After a good harvest, Leah's parents buy her a pony. However, the next year a severe drought sets in, and the crop fails, causing the bank to foreclose on the family's farm. When an auction is called, Leah has an idea: to sell her pony and, with the money, bid $1 on her father's tractor. None of the people attending wish to outbid her, and her bold act has a ripple effect.
Friedrich's use of prose eloquently describes the realities of life and their effects on young Leah: "The year the corn grew tall and straight, Leah's papa bought her a pony...That whole summer, Leah and her pony crossed through cloud-capped cornfields and chased cattle through the pasture...The year the corn grew no taller than a man's thumb, Leah's house became very quiet. Sometimes on those hot dry nights, Leah heard Papa and Mama's hushed voices whispering in the kitchen. She couldn't understand the words but knew their sad sound."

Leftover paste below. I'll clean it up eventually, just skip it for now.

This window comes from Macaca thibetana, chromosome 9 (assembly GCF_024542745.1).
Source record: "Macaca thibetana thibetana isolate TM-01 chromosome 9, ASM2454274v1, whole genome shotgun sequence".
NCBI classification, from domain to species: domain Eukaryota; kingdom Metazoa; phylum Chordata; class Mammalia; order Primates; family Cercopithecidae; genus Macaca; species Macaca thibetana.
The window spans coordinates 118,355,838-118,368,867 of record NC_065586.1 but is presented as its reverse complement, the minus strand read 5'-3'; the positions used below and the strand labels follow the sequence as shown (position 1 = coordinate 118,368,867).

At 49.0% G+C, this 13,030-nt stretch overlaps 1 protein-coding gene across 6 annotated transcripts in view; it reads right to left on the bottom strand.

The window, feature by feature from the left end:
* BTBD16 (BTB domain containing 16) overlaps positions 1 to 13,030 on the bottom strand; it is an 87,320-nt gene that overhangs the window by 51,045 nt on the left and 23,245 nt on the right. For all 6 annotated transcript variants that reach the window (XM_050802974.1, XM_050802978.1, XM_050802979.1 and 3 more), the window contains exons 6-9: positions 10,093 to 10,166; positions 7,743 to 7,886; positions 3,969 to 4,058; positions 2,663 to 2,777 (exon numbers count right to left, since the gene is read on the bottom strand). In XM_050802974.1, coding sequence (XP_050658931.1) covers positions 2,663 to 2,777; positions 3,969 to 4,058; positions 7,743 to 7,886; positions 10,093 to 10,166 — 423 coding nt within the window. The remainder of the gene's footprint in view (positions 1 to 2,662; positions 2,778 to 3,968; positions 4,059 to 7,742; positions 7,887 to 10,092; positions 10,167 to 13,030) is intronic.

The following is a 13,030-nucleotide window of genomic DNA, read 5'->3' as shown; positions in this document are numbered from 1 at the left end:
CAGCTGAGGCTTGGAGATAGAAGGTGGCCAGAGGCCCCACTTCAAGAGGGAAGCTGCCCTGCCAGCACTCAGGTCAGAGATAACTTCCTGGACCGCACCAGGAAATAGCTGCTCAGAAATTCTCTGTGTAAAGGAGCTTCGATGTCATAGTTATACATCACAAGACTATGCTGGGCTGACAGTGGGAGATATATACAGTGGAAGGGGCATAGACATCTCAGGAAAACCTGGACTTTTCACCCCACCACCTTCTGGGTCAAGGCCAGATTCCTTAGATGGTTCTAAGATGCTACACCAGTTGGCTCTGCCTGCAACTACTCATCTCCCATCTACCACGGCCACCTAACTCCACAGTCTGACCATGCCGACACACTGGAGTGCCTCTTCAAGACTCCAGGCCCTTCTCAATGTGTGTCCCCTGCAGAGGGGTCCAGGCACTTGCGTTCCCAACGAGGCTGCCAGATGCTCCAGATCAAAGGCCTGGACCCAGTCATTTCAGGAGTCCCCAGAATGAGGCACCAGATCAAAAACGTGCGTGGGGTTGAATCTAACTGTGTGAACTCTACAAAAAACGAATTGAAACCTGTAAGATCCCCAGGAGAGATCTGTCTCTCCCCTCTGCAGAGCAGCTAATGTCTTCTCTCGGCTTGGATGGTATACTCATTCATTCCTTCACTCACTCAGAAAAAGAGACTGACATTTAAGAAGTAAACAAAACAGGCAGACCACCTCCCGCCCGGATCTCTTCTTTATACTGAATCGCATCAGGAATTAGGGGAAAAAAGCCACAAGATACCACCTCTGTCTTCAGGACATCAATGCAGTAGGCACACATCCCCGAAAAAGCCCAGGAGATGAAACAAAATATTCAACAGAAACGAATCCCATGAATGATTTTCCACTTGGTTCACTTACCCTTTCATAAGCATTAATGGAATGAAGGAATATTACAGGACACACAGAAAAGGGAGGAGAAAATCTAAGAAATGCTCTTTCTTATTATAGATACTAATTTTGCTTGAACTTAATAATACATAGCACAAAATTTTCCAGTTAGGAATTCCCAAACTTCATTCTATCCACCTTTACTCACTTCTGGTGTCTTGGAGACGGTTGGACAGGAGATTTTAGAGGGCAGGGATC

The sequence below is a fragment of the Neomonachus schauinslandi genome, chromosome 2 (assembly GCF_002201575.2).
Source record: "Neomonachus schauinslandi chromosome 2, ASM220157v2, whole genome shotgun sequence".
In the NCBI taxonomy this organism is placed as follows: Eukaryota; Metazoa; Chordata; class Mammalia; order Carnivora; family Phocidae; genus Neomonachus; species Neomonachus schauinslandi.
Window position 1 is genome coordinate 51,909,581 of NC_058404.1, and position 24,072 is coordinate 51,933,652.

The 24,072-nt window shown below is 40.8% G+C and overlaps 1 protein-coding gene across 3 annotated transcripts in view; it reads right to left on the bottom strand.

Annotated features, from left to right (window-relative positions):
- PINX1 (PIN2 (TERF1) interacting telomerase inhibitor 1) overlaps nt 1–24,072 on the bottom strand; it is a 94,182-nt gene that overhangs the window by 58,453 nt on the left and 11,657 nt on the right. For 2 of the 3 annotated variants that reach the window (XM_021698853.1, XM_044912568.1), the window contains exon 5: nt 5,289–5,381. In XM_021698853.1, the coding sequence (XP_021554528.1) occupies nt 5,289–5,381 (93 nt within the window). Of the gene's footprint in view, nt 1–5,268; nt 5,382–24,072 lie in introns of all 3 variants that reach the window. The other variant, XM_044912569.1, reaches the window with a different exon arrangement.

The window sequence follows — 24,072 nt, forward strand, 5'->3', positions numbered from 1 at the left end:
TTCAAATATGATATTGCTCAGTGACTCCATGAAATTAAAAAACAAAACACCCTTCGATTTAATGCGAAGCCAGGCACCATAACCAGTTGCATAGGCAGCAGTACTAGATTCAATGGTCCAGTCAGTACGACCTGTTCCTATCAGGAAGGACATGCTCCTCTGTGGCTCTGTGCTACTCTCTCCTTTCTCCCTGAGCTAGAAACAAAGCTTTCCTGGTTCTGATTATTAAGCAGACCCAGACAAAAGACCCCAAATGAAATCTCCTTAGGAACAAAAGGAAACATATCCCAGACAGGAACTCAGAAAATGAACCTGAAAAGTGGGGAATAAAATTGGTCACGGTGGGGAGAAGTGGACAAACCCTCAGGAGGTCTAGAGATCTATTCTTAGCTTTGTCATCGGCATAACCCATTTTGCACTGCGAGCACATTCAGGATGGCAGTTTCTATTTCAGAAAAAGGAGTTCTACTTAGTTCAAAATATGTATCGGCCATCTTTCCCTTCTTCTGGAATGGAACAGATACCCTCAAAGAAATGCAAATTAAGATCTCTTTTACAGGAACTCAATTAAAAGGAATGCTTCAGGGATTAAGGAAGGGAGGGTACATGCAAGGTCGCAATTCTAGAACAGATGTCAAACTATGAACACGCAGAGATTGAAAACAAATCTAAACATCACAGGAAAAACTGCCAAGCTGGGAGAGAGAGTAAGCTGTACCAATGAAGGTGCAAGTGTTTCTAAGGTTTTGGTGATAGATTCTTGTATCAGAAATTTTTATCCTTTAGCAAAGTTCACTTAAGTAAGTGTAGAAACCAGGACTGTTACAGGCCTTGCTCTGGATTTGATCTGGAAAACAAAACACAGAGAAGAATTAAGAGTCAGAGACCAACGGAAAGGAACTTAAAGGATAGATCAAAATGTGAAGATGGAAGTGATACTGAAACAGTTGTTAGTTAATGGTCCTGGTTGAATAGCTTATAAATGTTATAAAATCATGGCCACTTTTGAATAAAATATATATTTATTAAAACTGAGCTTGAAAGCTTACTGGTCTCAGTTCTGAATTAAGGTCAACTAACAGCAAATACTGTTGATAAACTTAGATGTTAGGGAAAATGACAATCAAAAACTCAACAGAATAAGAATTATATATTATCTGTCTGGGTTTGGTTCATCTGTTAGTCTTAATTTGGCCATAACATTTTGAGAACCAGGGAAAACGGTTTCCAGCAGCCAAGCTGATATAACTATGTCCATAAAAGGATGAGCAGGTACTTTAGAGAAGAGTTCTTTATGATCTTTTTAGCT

Garland's oil paintings effectively and dramatically portray the harsh landscape of the Dust Bowl and the emotions of the people whose lives were affected by the double hardship of depression and drought. A valuable book to introduce children to life during the 1930s, and also an inspiring story of courage and compassion. A historical note gives an overview of the time period and "penny auctions." Warning: the reader might wish to keep a tissue handy. Ages 5-9.32 pages
Recommended by Barbara Karp, Librarian.